Clinton in recent years has grown close to his 1992 rival, George H.W. Bush, with whom he engaged in a bitter election struggle, and in his 2008 campaign Obama said he had "enormous sympathy for the foreign policy" of the elder Bush.

The most unlikely pairing might have been Reagan and Kennedy, who shared a taste for showmanship and an affinity for Hollywood but who are aligned in history as advocates for tax cuts.

In truth, Reagan, whose economic convictions were strong, believed in reducing taxes a lot more than did Kennedy, who was an avowed novice in economics and a cheerful but committed conscientious objector to learning more about it. But Reagan used the Kennedy precedent to lure reluctant Democrats into his tax-cut brigade and to give moderate Democrats political cover for supporting his economic ethos.

Presidents and candidates ordinarily embrace icons from their own ideology, which is why George W. Bush patterned himself after William McKinley, who never before or since has been cited as an example of anything for anybody. FDR used Wilson imagery, which was natural because he served as assistant secretary of the Navy in the Wilson administration. Nixon basked in the reflective glory of Dwight D. Eisenhower, for whom he served two uncomfortable, tumultuous terms as vice president.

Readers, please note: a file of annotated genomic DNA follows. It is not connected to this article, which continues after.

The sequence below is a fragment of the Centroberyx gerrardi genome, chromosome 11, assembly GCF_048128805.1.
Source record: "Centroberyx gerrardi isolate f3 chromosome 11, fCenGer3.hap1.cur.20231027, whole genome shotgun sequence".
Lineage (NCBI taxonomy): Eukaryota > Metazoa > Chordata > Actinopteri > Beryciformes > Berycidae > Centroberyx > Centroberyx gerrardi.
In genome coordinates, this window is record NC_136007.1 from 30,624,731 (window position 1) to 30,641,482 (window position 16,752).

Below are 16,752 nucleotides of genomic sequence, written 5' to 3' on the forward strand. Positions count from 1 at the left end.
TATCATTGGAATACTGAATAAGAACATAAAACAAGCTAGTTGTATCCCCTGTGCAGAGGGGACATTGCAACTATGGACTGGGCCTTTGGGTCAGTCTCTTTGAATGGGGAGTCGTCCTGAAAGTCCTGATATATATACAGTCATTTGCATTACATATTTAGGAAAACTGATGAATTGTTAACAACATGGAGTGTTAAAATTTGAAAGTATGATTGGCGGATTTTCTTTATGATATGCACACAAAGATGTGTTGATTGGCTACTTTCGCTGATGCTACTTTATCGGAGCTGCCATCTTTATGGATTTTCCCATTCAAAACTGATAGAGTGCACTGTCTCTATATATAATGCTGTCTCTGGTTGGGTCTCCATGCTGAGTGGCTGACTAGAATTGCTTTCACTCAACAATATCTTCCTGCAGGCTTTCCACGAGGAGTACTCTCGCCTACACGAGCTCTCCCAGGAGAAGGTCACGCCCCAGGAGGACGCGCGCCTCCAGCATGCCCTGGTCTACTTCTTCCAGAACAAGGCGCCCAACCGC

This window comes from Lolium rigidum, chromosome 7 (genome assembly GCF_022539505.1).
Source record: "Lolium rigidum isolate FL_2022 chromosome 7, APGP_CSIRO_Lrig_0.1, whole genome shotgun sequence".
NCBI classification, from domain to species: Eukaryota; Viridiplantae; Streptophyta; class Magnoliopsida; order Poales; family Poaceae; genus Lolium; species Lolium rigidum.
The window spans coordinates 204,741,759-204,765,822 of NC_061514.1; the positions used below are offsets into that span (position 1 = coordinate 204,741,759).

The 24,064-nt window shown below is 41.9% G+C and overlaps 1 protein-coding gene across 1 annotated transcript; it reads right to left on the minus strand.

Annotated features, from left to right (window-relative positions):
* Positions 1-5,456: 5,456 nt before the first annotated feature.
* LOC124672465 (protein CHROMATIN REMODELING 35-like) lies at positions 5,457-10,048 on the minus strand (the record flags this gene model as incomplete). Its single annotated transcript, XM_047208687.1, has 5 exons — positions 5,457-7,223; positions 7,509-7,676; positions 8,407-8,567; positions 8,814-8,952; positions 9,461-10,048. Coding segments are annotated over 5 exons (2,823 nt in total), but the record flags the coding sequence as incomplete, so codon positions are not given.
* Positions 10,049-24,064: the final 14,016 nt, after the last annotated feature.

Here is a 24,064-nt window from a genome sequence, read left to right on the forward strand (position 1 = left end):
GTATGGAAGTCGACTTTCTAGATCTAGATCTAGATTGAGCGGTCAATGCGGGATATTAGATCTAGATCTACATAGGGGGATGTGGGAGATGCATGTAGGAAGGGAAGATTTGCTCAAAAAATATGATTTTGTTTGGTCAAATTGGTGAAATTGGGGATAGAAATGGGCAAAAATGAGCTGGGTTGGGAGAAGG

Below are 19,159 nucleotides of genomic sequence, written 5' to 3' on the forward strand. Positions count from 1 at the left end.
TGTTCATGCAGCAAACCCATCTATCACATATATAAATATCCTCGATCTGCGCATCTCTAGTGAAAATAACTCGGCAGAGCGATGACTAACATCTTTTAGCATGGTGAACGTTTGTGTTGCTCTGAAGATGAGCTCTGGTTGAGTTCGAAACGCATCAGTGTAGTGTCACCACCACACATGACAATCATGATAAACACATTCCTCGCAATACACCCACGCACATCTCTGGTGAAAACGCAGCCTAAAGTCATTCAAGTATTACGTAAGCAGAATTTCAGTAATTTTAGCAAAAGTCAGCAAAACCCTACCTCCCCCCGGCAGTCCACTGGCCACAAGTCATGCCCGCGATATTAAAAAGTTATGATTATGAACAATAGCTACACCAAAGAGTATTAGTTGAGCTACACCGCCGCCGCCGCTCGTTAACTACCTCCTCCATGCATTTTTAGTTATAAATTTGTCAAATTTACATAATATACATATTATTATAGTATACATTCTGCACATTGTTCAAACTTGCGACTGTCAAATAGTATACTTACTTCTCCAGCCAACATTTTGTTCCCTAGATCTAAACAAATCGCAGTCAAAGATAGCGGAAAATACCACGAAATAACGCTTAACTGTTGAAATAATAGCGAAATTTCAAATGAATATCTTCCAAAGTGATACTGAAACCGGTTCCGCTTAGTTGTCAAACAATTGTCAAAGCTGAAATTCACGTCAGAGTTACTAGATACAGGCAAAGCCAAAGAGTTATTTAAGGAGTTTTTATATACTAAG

In office there is little danger in cross-party compliments. Lincoln is a safe lodestar for presidents of both parties and, until recently, so was FDR, whom Reagan supported early in his career when he was a Democrat. Kennedy is a man for all political seasons because his idealism, resolve and sense of national purpose are admired today, even by people who were alive to criticize him as shallow and callow.

But in a campaign setting, these sorts of bipartisan borrowings pose peril.

Obama may admire Reagan's optimism, his natural political skills and his ability to persuade Congress to do just about anything he wanted, but the incumbent possesses few of those traits, and the contrast between the two of them can only be to Obama's disadvantage. Romney may admire Clinton's moderation, his emotional openness and his political intuition, but the GOP's presumptive presidential nominee possesses none of those attributes, and the contrast between the two of them diminishes rather than enhances the former Massachusetts governor.

Not that presidents are beyond diminishing each other. John Adams referred to George Washington as "Old Muttonhead." Andrew Jackson said of John Quincy Adams that he "must be demented." Lincoln called James K. Polk "a bewildered, confounded and miserably perplexed man." And Wilson once called Chester A. Arthur "a nonentity with side whiskers."

To all of which we might add: Takes one to know one.

And this, too, our lesson for this morning: Beware presidents quoting presidents. The lending library is always open, but history belongs to the presidents who write their own volumes, not to those who crib from earlier works.

David M. Shribman is executive editor of the Post-Gazette. Follow him on Twitter at ShribmanPG.